Planning board looks for solutions to One Paseo

Planning board looks for solutions to One Paseo
Mike Aguirre, far right, former city attorney and mayoral candidate, offers advice to the Torrey Pines Community Planning Board during a Nov. 14 meeting dedicated to discussing the One Paseo project in Carmel Valley. Photo by Bianca Kaplanek

CARMEL VALLEY — Members of the Torrey Pines Community Planning Board received some advice from Mike Aguirre, former city attorney and mayoral candidate, as they prepared to comment on a draft environmental impact report for a mixed-use development at the corner of Del Mar Heights Road and El Camino Real. 

“You’ve got to understand the nature of the game you’re in,” Aguirre told board members at a Nov. 14 meeting dedicated to discussing One Paseo, a controversial “neighborhood village” that would include retail, residential, office and open space on an approximately 24-acre lot.

The planning board is attempting to find a solution to what it believes will be reduced emergency vehicle response times as a result of increased traffic on the already-impacted streets surrounding the proposed project.

“You’re going down the road of how to make it work,” Aguirre said. “It’s all good stuff but you have to look at it systematically. … There’s no reason to change the zoning. Zoning is there for a reason. If there’s no zoning change, there’s no project.”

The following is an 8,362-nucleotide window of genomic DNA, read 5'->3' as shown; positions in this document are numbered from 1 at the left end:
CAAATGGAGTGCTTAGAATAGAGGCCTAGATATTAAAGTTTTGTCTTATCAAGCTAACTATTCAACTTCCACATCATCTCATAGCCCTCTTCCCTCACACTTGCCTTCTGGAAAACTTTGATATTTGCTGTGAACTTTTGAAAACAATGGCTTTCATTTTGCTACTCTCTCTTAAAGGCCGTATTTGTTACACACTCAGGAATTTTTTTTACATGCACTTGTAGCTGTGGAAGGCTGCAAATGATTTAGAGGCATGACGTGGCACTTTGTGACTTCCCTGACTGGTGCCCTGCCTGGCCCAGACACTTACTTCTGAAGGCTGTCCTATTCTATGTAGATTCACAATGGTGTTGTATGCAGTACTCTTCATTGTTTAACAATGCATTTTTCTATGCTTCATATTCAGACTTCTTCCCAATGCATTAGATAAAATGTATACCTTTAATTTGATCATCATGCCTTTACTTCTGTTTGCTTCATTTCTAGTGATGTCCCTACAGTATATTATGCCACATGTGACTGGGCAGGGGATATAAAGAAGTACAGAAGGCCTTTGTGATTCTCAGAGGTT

Aguirre recommended the board use the Public Records Act to obtain all possible information and to “get litigation going early.”

“It’s not that these people are bad,” he said. “It’s that they’re very smart. … You are house kitties and they are alley cats. You don’t have to be mean. You don’t have to be nasty. But building something that’s four times bigger than what’s allowed doesn’t even make sense.”

The site is zoned for about 510,000 square feet of office space.

The original proposal called for about 1.8 million gross square feet of development with retail and office buildings, a 150-room hotel and more than 600 multifamily residential units.

It features public open spaces, internal roadways and parking structures. Some buildings were proposed to be 10 stories high.

In response to concerns that the project was too large, the developer, Kilroy Realty Corporation, revised its plans. A recirculated draft EIR with three alternatives is available for public comment until Dec. 10.

New options are a 1.4 million-square-foot project with no hotel and smaller dwelling units and commercial spaces, an 817,000-square-foot project with no hotel, fewer dwelling units and reduced office and retail space and 80,000 square feet of development that includes a 30,000-square-foot market and 50,000 square feet for retail.

Kilroy favors the largest option because it is the only one that maintains the goal of creating “a Main Street in Carmel Valley.”

Although the Torrey Pines board, which represents about 7,300 people east of the Del Mar Fairgrounds to Sorrento Valley, has several concerns with the proposal, its main opposition is reduced response times for emergency vehicles due to increased traffic.

“Del Mar Heights Road is the lifeline into our fire station,” Dennis Ridz, board chairman, said. “Adding 26,000 daily trips will only cripple it.”